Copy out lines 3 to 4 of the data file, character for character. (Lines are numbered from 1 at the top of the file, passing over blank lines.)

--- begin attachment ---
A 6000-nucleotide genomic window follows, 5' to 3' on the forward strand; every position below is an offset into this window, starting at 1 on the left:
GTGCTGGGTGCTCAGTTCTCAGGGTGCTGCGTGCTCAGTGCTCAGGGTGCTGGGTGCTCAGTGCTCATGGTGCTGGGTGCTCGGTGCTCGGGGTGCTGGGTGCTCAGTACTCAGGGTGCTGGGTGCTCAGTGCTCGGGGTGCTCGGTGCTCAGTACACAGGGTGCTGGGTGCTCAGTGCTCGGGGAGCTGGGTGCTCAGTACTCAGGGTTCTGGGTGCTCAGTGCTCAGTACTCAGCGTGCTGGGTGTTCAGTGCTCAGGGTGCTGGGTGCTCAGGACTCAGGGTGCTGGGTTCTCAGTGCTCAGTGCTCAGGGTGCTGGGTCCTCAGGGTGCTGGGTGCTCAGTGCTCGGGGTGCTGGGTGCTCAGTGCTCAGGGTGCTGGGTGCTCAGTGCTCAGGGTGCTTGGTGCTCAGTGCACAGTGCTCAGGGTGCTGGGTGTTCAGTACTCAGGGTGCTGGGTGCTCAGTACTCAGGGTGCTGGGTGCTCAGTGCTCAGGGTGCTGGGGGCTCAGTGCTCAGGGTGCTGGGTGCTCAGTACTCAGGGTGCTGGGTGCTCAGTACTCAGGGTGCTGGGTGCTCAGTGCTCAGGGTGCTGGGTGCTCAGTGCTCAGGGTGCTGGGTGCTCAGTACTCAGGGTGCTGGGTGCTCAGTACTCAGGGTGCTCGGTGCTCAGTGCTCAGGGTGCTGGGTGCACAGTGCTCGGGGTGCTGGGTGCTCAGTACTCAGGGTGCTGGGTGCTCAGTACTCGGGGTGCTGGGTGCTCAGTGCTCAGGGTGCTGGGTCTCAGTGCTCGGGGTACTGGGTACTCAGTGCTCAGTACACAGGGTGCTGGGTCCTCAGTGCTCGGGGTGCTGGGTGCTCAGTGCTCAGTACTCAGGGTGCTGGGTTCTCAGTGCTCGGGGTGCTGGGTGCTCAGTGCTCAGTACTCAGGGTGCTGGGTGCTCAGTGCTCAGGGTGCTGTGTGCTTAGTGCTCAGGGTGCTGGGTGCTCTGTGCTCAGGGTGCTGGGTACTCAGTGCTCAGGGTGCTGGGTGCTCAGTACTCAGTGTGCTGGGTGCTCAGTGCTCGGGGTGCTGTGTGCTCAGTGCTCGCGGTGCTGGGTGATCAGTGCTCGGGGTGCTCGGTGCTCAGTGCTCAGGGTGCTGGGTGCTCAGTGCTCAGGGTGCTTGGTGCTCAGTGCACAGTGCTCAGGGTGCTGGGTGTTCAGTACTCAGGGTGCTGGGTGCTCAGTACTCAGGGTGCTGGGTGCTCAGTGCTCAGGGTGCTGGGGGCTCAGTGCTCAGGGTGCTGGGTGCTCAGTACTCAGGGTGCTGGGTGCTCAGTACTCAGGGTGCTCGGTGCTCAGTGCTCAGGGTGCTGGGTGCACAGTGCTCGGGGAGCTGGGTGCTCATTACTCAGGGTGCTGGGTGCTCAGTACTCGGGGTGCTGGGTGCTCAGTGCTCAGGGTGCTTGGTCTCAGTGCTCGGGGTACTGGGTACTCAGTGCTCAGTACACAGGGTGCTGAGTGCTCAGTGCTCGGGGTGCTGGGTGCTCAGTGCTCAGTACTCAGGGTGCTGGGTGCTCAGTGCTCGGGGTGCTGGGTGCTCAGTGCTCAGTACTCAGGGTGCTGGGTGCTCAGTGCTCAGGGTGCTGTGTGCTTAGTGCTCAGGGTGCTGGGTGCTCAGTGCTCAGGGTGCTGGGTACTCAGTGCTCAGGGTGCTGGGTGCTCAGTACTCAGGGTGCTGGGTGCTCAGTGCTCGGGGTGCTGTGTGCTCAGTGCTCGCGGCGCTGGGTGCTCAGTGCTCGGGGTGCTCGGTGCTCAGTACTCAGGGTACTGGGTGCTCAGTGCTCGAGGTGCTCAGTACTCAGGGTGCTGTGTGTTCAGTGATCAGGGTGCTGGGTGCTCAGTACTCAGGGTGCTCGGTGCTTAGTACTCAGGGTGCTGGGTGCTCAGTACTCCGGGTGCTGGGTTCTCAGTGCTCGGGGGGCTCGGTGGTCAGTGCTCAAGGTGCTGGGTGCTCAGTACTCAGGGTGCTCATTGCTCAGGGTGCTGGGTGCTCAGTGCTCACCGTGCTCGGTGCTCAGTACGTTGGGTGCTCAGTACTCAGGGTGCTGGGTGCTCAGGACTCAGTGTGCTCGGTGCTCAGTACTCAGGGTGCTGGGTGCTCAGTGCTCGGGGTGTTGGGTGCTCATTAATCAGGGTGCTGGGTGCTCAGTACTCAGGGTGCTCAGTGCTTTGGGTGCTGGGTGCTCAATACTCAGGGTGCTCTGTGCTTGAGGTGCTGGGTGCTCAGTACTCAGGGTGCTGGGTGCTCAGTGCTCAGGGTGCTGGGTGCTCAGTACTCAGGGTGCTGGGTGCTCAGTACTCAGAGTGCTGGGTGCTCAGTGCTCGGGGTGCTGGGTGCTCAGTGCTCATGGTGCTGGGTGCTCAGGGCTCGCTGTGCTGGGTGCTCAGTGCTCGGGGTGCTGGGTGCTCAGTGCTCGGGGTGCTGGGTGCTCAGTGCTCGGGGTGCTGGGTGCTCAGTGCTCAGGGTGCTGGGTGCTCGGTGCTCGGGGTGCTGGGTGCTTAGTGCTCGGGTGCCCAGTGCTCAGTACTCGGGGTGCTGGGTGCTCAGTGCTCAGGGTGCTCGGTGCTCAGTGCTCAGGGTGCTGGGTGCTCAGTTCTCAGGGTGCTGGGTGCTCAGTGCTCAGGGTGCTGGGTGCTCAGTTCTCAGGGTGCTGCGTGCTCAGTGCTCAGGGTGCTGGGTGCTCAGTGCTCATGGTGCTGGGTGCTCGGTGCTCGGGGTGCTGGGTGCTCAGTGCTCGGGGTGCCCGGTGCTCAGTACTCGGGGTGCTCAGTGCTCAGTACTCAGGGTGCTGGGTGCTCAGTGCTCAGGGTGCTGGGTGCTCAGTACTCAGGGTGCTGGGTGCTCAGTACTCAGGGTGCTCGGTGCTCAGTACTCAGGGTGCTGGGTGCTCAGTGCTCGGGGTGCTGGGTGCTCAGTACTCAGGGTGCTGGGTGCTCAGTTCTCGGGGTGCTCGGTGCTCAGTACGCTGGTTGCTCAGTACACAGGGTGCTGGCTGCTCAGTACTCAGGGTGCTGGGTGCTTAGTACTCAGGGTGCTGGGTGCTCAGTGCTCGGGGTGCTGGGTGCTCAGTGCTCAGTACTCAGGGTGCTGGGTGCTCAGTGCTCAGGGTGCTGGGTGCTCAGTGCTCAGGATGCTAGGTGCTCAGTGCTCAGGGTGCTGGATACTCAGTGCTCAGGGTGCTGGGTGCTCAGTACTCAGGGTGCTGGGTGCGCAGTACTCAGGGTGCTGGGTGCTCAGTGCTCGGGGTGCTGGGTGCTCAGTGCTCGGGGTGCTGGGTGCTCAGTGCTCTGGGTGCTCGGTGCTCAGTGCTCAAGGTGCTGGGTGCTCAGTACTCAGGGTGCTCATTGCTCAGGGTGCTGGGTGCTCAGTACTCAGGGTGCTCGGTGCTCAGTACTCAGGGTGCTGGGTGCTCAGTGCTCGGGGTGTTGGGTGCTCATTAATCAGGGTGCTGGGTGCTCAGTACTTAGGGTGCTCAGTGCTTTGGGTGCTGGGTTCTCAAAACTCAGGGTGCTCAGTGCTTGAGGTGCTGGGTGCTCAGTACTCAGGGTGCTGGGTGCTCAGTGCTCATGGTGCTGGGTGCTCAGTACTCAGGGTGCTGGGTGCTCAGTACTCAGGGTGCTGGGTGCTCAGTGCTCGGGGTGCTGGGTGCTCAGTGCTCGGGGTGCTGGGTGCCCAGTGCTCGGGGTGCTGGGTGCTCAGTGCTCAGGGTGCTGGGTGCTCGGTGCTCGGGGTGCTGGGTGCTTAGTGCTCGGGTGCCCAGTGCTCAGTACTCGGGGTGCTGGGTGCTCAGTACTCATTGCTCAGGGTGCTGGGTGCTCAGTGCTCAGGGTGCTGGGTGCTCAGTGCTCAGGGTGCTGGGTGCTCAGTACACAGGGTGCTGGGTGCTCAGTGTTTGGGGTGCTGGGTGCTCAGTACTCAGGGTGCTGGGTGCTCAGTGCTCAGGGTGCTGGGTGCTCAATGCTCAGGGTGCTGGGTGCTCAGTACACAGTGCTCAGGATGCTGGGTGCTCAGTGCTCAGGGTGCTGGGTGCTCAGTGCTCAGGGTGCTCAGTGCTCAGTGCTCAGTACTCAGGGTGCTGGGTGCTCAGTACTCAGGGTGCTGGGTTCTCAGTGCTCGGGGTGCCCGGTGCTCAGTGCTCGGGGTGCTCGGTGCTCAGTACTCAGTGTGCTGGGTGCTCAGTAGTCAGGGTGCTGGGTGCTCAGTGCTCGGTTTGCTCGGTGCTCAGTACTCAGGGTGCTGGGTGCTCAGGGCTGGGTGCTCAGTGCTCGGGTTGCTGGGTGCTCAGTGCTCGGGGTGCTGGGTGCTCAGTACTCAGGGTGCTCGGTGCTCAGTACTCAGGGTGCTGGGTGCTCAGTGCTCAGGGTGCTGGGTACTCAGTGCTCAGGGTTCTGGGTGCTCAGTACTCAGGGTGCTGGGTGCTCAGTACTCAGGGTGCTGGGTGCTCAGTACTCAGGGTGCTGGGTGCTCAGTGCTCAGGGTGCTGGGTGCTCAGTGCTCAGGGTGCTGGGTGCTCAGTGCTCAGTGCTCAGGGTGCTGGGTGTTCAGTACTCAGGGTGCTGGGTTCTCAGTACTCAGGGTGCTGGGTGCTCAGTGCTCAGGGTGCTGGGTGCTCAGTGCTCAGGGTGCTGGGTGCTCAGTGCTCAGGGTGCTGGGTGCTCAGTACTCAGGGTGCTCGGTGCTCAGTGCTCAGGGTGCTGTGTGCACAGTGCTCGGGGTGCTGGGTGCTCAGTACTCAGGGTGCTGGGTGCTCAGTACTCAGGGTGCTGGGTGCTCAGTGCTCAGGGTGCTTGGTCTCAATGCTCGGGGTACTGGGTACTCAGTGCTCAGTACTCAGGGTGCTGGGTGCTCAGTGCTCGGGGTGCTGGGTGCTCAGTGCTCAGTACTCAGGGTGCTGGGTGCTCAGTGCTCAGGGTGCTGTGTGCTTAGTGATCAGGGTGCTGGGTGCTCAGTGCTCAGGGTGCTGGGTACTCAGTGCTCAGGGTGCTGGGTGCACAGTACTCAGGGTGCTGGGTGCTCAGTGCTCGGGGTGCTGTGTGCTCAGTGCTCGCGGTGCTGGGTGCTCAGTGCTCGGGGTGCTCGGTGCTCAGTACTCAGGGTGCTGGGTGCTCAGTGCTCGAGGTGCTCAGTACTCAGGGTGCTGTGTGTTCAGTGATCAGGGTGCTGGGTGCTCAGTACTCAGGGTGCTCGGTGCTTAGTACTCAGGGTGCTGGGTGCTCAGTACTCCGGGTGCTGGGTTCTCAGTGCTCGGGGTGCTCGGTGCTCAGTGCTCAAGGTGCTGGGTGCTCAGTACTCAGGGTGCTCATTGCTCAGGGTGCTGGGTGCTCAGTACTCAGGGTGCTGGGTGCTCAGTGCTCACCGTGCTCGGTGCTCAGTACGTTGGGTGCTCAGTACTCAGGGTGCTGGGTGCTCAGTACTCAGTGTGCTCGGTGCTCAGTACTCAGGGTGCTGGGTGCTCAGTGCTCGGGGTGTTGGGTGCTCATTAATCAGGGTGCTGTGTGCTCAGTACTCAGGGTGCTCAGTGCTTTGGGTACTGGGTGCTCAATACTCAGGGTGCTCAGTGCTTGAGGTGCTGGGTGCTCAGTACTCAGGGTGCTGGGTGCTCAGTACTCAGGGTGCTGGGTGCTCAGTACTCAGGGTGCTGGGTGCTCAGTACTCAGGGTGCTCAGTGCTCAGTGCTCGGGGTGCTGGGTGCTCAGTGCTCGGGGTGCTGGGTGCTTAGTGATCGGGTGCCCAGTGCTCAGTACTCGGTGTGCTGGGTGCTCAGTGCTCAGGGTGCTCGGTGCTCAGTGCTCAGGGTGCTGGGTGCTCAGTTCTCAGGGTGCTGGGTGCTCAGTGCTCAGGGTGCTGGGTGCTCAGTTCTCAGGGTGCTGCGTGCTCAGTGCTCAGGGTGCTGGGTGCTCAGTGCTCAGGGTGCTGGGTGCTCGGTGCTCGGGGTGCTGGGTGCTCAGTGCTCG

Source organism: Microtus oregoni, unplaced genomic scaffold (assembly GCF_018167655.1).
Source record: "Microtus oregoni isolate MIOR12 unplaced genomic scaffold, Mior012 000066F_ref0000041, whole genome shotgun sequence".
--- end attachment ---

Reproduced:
Source organism: Microtus oregoni, unplaced genomic scaffold (assembly GCF_018167655.1).
Source record: "Microtus oregoni isolate MIOR12 unplaced genomic scaffold, Mior012 000066F_ref0000041, whole genome shotgun sequence".